We’re planning to keep HDXPRT’s three test categories: editing photos, editing music, and converting videos. We’re also planning to use the latest trial versions of the same five applications included in HDXPRT 2014: Adobe Photoshop Elements, Apple iTunes, Audacity, CyberLink MediaEspresso, and HandBrake. The new versions of each of these programs include features and capabilities that may enhance the HDXPRT workloads. For example, Adobe Photoshop Elements 2018 includes interesting new AI tools such as “Open Closed Eyes,” which purports to fix photos ruined by subjects who blinked at the wrong time. We’re evaluating whether any of the new technologies on offer will be a good fit for HDXPRT.
We’re also evaluating how the new Windows 10 SDK and Fall Creators Update will affect HDXPRT. It’s too early to discuss potential changes in any detail, but we know we’ll need to adapt to new development tools, and it’s possible that the Fluent Design System will affect the HDXPRT UI beyond the improvements we already had in mind.
As HDXPRT development progresses, we’ll continue to keep the community up to date. If you have suggestions or insights into the new Fall Creators Update or any of HDXPRT’s real-world applications, we’d love to hear from you! If you’re just reading out about HDXPRT for the first time, you can find out more about the purpose, structure, and capabilities of the test here.
A while back, I wrote about a VR demo built by students from North Carolina State University. We’ve been checking it out over the last couple of months and are very impressed. This workload will definitely heat up your device! While the initial results look promising, this is still an experimental workload and it’s too early to use results in formal reviews or product comparisons.
We’ve created a page that tells all about the VR demo. As an experimental workload, the demo is available only to community members. As always, members can download the source as well as the APK.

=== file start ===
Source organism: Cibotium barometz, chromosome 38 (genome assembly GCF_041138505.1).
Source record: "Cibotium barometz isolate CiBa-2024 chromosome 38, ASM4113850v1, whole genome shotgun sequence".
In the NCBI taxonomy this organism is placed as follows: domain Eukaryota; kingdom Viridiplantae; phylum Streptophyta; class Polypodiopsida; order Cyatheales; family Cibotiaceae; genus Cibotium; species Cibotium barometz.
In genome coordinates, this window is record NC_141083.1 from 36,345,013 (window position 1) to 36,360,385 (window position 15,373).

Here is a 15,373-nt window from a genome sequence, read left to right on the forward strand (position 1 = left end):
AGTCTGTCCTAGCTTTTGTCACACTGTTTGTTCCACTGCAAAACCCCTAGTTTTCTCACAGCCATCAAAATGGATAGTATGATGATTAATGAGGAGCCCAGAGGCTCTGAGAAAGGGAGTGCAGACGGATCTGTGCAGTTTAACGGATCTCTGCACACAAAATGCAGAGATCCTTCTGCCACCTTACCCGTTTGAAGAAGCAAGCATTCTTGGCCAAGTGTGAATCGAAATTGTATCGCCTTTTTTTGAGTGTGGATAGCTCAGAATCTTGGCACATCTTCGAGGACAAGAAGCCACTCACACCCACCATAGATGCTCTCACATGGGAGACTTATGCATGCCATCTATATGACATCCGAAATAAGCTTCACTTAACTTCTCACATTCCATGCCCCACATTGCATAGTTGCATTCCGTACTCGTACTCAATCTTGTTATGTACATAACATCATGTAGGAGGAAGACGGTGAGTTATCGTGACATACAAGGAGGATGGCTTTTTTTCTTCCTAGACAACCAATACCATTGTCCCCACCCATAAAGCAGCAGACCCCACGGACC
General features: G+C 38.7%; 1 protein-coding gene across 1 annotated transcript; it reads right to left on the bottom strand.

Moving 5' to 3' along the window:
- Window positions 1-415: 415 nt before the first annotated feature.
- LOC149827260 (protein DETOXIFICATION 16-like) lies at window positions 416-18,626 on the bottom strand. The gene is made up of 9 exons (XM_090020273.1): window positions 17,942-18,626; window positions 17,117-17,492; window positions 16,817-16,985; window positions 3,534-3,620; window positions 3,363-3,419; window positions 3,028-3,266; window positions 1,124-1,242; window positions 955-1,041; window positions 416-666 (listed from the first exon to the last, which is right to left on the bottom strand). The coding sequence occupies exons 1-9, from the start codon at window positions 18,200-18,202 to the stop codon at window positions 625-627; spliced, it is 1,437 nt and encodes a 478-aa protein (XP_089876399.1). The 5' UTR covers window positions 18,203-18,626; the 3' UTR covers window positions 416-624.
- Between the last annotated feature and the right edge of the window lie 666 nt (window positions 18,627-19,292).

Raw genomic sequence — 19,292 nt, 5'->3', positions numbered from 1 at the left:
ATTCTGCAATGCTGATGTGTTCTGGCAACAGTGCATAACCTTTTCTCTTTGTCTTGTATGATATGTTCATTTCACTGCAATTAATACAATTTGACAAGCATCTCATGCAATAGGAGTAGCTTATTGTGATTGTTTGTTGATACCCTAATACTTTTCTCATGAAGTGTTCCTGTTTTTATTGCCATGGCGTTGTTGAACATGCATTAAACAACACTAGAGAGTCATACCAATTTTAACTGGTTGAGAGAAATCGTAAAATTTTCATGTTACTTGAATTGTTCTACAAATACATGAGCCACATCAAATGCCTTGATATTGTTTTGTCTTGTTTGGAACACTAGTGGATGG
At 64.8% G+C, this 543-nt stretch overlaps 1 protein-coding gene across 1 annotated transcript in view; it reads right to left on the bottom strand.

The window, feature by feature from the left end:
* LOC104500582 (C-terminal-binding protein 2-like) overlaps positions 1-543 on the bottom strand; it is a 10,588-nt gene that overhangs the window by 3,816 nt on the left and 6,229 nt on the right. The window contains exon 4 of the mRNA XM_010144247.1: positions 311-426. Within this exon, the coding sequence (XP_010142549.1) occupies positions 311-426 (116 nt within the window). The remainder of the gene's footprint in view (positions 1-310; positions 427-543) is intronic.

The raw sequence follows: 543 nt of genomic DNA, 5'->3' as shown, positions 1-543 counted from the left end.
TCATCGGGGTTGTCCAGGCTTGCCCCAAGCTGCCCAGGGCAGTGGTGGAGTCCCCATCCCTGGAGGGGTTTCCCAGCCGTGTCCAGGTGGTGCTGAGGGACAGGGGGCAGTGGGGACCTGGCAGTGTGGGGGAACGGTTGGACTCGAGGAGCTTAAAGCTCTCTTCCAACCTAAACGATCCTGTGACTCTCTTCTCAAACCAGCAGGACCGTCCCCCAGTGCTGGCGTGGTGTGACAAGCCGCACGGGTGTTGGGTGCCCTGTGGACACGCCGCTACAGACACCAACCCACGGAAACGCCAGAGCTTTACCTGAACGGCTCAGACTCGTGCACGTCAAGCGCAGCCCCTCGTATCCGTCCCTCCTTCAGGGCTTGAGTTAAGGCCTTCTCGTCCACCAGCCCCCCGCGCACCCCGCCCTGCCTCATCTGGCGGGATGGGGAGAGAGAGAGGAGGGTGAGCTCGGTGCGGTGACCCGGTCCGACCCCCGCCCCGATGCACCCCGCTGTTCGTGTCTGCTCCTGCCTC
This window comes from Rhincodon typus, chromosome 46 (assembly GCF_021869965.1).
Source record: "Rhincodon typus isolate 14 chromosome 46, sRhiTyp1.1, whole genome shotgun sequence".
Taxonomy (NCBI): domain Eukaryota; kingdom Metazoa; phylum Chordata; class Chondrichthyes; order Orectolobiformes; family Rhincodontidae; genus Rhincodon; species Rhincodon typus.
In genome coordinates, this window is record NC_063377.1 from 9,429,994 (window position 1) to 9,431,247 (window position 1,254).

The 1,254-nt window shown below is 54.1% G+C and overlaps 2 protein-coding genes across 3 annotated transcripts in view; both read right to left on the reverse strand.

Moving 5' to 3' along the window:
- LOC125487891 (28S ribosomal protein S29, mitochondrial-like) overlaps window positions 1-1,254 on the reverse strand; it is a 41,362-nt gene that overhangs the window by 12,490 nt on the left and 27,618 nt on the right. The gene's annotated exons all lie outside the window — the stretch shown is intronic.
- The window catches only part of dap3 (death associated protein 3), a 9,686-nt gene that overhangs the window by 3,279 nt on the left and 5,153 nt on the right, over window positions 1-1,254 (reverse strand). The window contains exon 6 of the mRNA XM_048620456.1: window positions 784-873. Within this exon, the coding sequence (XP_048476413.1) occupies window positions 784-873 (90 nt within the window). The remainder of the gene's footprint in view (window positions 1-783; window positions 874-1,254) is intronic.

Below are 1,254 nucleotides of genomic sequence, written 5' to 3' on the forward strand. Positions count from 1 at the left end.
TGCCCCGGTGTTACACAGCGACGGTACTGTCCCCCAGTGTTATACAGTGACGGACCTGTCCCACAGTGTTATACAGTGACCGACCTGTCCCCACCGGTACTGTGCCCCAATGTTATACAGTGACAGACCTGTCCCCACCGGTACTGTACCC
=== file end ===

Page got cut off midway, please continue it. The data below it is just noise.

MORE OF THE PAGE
We asked the students to try to build the workload for iOS as a stretch goal. They successfully built an iOS version, but this was at the end of the semester and there was little time for testing. If you want to experiment with iOS yourself, look at the build instructions for Android and iOS that we include with the source. Note that you will need Xcode to build and deploy the demo on iOS.
After you’ve checked out the workload, let us know what you think!
Finally, we have a new video featuring the VR demo. Enjoy!
One of the core principles that guides the design of the XPRT tools is they should reflect the way real-world users use their devices. The XPRTs try to use applications and workloads that reflect what users do and the way that real applications function. How did we learn how important this is? The hard way—by making mistakes! Here’s one example.
In the 1990s, I was Director of Testing for the Ziff-Davis Benchmark Operation (ZDBOp). The benchmarks ZDBOp created for its technical magazines became the industry standards, because of both their quality and Ziff-Davis’ leadership in the technical trade press.
WebBench, one of the benchmarks ZDBOp developed, measured the performance of early web servers. We worked hard to create a tool that used physical clients and tested web server performance over an actual network. However, we didn’t pay enough attention to how clients actually interacted with the servers. In the first version of WebBench, the clients opened connections to the server, did a small amount of work, closed the connections, and then opened new ones.
When we met with vendors after the release of WebBench, they begged us to change the model. At that time, browsers opened relatively long-lived connections and did lots of work before closing them. Our model was almost the opposite of that. It put vendors in the position of having to choose between coding to give their users good performance and coding to get good WebBench results.
Of course, we were horrified by this, and worked hard to make the next version of the benchmark reflect more closely the way real browsers interacted with web servers. Subsequent versions of WebBench were much better received.
This is one of the roots from which the XPRT philosophy grew. We have tried to learn and grow from the mistakes we’ve made. We’d love to hear about any of your experiences with performance tools so we can all learn together.